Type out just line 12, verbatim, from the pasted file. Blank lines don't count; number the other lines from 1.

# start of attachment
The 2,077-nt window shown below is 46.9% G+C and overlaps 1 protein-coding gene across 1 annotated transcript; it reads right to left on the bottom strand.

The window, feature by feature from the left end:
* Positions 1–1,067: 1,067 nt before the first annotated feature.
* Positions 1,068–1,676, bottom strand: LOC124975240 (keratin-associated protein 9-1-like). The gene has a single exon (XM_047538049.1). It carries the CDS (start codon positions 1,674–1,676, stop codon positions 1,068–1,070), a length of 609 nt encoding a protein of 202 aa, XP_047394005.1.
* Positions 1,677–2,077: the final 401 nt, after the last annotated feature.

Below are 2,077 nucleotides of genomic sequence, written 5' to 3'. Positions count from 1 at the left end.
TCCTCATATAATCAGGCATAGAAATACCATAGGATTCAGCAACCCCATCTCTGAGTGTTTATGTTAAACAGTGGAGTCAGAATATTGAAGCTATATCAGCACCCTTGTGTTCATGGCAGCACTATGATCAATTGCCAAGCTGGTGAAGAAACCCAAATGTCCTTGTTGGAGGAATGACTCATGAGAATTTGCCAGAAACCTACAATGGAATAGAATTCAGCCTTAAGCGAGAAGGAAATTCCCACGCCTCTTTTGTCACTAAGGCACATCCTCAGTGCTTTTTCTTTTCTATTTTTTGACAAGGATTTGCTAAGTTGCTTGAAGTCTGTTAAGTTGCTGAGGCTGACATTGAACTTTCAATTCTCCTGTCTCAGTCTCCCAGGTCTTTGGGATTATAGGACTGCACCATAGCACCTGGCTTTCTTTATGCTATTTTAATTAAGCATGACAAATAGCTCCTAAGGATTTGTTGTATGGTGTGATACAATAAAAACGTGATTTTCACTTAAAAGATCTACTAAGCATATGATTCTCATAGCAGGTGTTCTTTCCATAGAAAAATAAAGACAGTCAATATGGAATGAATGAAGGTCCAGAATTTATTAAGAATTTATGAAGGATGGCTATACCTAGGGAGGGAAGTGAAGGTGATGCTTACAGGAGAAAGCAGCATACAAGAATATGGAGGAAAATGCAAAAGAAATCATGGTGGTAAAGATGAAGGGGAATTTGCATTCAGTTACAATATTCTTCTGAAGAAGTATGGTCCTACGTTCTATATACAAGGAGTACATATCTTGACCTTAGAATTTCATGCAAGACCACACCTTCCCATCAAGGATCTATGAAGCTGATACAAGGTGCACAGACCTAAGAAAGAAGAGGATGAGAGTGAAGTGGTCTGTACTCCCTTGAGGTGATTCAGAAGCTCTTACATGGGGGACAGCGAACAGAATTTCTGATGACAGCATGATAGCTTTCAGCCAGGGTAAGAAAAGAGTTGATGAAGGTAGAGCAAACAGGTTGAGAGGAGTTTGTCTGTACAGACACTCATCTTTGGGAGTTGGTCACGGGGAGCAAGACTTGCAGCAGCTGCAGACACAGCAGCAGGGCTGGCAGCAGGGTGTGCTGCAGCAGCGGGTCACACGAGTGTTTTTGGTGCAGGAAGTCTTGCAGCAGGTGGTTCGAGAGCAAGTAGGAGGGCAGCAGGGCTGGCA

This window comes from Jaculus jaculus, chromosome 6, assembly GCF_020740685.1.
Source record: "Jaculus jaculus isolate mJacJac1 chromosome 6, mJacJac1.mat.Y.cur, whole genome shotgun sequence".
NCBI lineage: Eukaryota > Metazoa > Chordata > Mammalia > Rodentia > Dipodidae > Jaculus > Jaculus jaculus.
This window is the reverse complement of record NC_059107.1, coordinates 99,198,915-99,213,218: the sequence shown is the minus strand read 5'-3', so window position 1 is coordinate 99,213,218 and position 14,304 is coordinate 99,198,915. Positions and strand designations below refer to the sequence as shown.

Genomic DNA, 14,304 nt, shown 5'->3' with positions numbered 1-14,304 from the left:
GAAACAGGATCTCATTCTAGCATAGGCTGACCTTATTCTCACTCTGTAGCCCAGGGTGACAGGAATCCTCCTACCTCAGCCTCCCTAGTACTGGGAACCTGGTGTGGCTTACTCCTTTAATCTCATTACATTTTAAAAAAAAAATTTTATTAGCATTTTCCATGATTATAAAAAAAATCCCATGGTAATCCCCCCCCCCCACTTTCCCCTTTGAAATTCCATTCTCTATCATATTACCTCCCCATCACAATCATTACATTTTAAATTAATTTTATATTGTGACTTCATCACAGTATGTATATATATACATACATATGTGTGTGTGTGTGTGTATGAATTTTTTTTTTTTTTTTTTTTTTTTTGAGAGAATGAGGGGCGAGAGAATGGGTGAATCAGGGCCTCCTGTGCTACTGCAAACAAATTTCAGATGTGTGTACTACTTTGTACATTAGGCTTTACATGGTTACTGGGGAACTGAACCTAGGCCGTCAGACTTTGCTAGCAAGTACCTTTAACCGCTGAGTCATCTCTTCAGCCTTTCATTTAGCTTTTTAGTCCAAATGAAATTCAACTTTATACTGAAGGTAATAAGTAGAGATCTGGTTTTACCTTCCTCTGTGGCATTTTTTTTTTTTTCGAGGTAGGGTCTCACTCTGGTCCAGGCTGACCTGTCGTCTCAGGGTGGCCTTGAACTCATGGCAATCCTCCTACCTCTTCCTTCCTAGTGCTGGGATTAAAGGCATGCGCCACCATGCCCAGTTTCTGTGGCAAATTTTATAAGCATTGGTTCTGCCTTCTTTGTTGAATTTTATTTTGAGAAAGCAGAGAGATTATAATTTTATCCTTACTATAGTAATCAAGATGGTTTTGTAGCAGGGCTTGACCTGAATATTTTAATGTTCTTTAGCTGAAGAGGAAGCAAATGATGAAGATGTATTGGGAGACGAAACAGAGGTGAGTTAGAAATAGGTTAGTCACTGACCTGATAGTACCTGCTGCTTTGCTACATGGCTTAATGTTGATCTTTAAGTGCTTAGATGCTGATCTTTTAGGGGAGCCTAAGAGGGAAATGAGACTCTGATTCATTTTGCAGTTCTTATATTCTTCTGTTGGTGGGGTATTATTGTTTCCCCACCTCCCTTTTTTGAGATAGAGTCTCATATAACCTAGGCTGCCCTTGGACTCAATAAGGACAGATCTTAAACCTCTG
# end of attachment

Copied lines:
Genomic DNA, 14,304 nt, shown 5'->3' with positions numbered 1-14,304 from the left: